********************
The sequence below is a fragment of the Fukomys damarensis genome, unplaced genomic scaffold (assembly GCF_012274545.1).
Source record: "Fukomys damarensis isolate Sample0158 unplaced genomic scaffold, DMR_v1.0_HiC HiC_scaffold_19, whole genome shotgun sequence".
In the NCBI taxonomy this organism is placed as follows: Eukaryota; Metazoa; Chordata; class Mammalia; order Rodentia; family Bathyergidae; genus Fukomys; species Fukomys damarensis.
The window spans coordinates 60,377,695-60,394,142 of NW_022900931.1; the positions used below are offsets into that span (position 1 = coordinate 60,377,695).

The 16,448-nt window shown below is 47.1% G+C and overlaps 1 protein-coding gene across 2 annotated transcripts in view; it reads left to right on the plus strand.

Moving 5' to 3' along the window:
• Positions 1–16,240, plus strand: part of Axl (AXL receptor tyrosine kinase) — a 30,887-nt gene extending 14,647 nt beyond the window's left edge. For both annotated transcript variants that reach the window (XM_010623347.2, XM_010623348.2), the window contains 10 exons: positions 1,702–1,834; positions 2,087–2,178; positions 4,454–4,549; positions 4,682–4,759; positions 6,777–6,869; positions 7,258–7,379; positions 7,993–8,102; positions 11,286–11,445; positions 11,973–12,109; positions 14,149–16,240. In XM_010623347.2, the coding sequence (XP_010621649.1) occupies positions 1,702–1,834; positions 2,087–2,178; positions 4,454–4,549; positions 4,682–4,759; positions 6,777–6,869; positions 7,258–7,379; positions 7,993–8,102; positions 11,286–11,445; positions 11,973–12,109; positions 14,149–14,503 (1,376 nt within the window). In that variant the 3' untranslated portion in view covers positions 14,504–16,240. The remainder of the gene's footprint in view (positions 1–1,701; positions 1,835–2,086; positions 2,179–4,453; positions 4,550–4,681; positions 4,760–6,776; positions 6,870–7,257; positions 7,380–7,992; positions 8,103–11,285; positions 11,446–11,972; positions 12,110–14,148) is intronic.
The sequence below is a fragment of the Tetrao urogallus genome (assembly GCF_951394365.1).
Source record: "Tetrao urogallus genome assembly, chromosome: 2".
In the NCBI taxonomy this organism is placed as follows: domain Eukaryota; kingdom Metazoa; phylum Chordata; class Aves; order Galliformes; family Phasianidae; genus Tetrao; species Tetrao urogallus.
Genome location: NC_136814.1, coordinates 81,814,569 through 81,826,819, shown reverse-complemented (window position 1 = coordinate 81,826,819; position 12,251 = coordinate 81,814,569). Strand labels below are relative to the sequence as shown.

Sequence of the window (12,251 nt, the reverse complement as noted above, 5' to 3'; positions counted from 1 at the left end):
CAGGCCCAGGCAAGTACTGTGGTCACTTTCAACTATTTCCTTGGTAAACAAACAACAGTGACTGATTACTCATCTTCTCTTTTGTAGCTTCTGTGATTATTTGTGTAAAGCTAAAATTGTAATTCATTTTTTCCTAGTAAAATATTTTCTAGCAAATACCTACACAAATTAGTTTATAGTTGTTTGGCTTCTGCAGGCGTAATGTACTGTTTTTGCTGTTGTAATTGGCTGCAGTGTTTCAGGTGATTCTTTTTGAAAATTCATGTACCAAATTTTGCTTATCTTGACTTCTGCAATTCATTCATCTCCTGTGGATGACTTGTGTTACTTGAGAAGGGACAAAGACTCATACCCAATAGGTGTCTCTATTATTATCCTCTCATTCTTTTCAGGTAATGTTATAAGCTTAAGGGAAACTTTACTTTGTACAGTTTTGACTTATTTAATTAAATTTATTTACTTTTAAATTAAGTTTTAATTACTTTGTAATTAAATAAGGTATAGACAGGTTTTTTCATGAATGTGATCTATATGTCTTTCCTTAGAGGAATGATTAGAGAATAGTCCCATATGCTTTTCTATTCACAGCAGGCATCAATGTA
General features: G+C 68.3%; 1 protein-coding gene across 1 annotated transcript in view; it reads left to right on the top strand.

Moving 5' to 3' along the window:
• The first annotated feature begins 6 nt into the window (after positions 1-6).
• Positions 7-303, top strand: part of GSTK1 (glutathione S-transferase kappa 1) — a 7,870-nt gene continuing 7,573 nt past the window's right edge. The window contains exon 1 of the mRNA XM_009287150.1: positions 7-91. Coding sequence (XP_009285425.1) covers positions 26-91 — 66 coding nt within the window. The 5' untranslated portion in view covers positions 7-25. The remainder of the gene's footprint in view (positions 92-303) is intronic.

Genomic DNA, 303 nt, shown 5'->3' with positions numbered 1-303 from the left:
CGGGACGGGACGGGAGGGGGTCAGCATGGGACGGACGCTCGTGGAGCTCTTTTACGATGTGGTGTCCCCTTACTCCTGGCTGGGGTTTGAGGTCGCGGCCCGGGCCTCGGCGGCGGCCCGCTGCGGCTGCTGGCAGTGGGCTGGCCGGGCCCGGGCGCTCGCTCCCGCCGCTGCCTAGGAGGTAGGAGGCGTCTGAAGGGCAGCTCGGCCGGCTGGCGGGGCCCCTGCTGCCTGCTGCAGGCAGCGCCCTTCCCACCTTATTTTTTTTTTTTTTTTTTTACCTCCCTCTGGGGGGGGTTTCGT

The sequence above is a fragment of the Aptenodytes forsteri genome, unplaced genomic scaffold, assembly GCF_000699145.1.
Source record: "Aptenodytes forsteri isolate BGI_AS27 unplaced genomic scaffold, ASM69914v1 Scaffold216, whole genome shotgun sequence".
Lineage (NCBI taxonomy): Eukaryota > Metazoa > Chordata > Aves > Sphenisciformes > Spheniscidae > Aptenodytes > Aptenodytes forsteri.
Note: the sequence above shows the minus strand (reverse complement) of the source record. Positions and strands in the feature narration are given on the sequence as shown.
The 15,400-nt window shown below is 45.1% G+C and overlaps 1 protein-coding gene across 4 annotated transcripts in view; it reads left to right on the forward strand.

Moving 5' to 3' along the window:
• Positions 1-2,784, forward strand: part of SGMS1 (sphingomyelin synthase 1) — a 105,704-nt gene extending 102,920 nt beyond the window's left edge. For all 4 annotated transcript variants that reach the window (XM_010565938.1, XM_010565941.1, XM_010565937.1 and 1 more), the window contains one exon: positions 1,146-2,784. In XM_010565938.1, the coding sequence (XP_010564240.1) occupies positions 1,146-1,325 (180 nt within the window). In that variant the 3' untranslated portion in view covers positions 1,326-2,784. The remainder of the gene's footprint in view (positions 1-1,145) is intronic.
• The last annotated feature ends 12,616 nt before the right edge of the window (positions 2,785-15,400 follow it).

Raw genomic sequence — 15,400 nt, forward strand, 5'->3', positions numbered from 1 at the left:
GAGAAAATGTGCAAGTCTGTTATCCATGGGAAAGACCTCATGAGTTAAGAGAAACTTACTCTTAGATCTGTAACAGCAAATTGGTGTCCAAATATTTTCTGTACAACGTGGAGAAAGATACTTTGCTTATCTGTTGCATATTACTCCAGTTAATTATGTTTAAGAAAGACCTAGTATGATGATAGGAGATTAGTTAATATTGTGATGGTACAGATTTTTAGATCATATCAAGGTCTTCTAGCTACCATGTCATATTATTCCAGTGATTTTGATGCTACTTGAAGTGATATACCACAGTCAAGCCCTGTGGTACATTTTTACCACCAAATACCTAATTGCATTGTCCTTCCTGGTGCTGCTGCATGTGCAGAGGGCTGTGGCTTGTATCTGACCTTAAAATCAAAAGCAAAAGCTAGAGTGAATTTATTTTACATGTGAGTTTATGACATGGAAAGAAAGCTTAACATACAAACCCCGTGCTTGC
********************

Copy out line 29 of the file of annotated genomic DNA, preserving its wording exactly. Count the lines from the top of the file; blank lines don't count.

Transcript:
GAGAAAATGTGCAAGTCTGTTATCCATGGGAAAGACCTCATGAGTTAAGAGAAACTTACTCTTAGATCTGTAACAGCAAATTGGTGTCCAAATATTTTCTGTACAACGTGGAGAAAGATACTTTGCTTATCTGTTGCATATTACTCCAGTTAATTATGTTTAAGAAAGACCTAGTATGATGATAGGAGATTAGTTAATATTGTGATGGTACAGATTTTTAGATCATATCAAGGTCTTCTAGCTACCATGTCATATTATTCCAGTGATTTTGATGCTACTTGAAGTGATATACCACAGTCAAGCCCTGTGGTACATTTTTACCACCAAATACCTAATTGCATTGTCCTTCCTGGTGCTGCTGCATGTGCAGAGGGCTGTGGCTTGTATCTGACCTTAAAATCAAAAGCAAAAGCTAGAGTGAATTTATTTTACATGTGAGTTTATGACATGGAAAGAAAGCTTAACATACAAACCCCGTGCTTGC